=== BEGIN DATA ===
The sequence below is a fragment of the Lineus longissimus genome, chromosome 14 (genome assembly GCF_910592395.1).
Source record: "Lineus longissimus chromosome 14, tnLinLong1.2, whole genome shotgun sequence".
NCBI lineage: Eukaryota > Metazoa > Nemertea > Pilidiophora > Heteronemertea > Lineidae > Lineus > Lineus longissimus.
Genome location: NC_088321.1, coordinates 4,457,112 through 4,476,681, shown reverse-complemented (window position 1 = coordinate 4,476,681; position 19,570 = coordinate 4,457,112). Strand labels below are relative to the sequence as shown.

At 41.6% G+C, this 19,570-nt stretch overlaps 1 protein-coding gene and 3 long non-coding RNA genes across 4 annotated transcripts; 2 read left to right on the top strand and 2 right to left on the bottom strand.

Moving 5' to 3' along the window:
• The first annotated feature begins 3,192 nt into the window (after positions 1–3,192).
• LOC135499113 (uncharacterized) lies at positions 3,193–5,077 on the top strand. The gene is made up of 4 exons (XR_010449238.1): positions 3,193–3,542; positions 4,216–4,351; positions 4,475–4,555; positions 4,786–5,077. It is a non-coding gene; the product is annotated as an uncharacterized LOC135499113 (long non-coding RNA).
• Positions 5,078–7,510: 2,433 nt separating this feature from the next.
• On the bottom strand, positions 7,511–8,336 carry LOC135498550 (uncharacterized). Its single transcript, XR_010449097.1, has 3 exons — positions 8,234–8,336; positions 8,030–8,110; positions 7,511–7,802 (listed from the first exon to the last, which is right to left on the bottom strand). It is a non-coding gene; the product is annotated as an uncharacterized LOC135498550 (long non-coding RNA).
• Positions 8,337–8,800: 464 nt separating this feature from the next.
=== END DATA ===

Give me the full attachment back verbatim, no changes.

The sequence below is a fragment of the Lineus longissimus genome, chromosome 14 (genome assembly GCF_910592395.1).
Source record: "Lineus longissimus chromosome 14, tnLinLong1.2, whole genome shotgun sequence".
NCBI lineage: Eukaryota > Metazoa > Nemertea > Pilidiophora > Heteronemertea > Lineidae > Lineus > Lineus longissimus.
Genome location: NC_088321.1, coordinates 4,457,112 through 4,476,681, shown reverse-complemented (window position 1 = coordinate 4,476,681; position 19,570 = coordinate 4,457,112). Strand labels below are relative to the sequence as shown.

At 41.6% G+C, this 19,570-nt stretch overlaps 1 protein-coding gene and 3 long non-coding RNA genes across 4 annotated transcripts; 2 read left to right on the top strand and 2 right to left on the bottom strand.

Moving 5' to 3' along the window:
• The first annotated feature begins 3,192 nt into the window (after positions 1–3,192).
• LOC135499113 (uncharacterized) lies at positions 3,193–5,077 on the top strand. The gene is made up of 4 exons (XR_010449238.1): positions 3,193–3,542; positions 4,216–4,351; positions 4,475–4,555; positions 4,786–5,077. It is a non-coding gene; the product is annotated as an uncharacterized LOC135499113 (long non-coding RNA).
• Positions 5,078–7,510: 2,433 nt separating this feature from the next.
• On the bottom strand, positions 7,511–8,336 carry LOC135498550 (uncharacterized). Its single transcript, XR_010449097.1, has 3 exons — positions 8,234–8,336; positions 8,030–8,110; positions 7,511–7,802 (listed from the first exon to the last, which is right to left on the bottom strand). It is a non-coding gene; the product is annotated as an uncharacterized LOC135498550 (long non-coding RNA).
• Positions 8,337–8,800: 464 nt separating this feature from the next.